Home > Reading > Daily Reading – March 10, 2022

2:14 The natural person does not accept the things of the Spirit of God, for they are folly to him, and he is not able to understand them because they are spiritually discerned. 15 The spiritual person judges all things, but is himself to be judged by no one. 16 “For who has understood the mind of the Lord so as to instruct him?” But we have the mind of Christ. 3:1 But I, brothers, could not address you as spiritual people, but as people of the flesh, as infants in Christ. 2 I fed you with milk, not solid food, for you were not ready for it. And even now you are not yet ready, 3 for you are still of the flesh. For while there is jealousy and strife among you, are you not of the flesh and behaving only in a human way? 4 For when one says, “I follow Paul,” and another, “I follow Apollos,” are you not being merely human? 5 What then is Apollos? What is Paul? Servants through whom you believed, as the Lord assigned to each. 6 I planted, Apollos watered, but God gave the growth. 7 So neither he who plants nor he who waters is anything, but only God who gives the growth. 8 He who plants and he who waters are one, and each will receive his wages according to his labor. 9 For we are God’s fellow workers. You are God’s field, God’s building. 10 According to the grace of God given to me, like a skilled master builder I laid a foundation, and someone else is building upon it. Let each one take care how he builds upon it. 11 For no one can lay a foundation other than that which is laid, which is Jesus Christ. 12 Now if anyone builds on the foundation with gold, silver, precious stones, wood, hay, straw— 13 each one’s work will become manifest, for the Day will disclose it, because it will be revealed by fire, and the fire will test what sort of work each one has done. 14 If the work that anyone has built on the foundation survives, he will receive a reward. 15 If anyone’s work is burned up, he will suffer loss, though he himself will be saved, but only as through fire.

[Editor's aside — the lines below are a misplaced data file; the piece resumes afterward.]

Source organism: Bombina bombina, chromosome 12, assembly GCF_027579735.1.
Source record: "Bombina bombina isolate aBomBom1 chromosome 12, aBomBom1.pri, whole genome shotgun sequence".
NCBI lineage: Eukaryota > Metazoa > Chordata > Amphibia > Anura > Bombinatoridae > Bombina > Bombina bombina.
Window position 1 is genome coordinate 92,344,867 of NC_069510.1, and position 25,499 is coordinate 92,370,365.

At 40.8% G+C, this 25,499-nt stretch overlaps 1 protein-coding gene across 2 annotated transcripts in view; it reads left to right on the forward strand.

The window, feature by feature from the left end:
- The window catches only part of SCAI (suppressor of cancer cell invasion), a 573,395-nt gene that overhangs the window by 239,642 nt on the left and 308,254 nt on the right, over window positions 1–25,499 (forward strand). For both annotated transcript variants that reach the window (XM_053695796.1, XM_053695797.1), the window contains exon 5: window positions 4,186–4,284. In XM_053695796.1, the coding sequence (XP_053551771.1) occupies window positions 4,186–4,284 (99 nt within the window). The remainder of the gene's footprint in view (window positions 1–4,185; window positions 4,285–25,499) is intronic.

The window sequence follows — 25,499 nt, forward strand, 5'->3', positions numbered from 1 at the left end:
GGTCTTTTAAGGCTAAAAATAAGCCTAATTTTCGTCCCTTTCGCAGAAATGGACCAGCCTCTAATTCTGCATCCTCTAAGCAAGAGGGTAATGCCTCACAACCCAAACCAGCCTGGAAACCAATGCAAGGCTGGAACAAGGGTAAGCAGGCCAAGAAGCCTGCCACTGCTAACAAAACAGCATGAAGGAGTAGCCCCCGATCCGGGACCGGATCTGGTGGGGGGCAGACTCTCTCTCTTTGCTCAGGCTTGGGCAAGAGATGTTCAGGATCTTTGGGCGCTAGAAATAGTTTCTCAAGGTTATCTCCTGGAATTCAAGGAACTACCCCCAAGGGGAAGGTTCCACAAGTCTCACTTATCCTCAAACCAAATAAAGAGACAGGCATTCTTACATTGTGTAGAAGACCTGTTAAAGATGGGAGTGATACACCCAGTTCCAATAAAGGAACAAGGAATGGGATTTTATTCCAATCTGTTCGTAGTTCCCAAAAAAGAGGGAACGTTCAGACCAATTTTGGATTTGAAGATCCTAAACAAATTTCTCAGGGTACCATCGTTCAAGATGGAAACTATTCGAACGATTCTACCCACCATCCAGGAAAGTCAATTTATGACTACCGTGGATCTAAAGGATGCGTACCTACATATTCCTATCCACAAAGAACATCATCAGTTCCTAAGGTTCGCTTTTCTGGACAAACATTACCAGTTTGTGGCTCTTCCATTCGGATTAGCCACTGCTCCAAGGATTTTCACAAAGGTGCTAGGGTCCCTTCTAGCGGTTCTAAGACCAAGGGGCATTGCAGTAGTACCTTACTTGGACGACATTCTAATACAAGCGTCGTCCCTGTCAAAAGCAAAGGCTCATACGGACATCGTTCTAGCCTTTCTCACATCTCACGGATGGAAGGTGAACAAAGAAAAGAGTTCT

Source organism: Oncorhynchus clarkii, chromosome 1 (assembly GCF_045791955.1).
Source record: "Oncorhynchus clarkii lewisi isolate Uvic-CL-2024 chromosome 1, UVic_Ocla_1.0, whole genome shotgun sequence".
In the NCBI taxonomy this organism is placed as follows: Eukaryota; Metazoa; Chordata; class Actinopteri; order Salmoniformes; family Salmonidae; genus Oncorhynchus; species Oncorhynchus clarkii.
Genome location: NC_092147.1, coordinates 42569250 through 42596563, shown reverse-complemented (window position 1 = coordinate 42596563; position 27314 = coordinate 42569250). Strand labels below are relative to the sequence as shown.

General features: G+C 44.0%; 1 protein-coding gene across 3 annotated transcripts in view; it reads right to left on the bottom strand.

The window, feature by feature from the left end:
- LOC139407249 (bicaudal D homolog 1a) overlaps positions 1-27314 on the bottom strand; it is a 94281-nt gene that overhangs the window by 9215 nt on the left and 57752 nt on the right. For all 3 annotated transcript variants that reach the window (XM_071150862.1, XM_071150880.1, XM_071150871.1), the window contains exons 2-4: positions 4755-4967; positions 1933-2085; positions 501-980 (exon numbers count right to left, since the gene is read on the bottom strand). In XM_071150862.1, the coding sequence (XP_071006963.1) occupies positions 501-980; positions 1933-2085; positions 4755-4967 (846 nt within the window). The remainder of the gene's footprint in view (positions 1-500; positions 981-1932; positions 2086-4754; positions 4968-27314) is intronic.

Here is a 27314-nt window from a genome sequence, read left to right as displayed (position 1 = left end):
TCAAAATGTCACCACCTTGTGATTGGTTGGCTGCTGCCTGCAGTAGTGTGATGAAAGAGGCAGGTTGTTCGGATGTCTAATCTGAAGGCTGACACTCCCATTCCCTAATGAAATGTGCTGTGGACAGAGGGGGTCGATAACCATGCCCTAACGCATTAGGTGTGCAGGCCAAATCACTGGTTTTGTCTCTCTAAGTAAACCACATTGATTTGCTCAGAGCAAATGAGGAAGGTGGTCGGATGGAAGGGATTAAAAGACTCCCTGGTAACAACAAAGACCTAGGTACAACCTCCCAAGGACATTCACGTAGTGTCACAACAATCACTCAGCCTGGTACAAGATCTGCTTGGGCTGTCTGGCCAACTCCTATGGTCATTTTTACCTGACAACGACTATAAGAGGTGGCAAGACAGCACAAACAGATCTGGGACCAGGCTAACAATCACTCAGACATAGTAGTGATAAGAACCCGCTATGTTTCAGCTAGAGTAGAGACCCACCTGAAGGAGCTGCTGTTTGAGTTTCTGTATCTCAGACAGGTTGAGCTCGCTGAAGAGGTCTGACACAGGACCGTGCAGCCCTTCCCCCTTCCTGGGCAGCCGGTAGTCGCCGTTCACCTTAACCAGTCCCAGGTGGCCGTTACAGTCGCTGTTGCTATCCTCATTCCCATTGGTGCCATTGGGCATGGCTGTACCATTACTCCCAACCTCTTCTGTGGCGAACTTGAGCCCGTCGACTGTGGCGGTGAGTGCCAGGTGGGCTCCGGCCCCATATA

– 1 Corinthians 2:14–3:15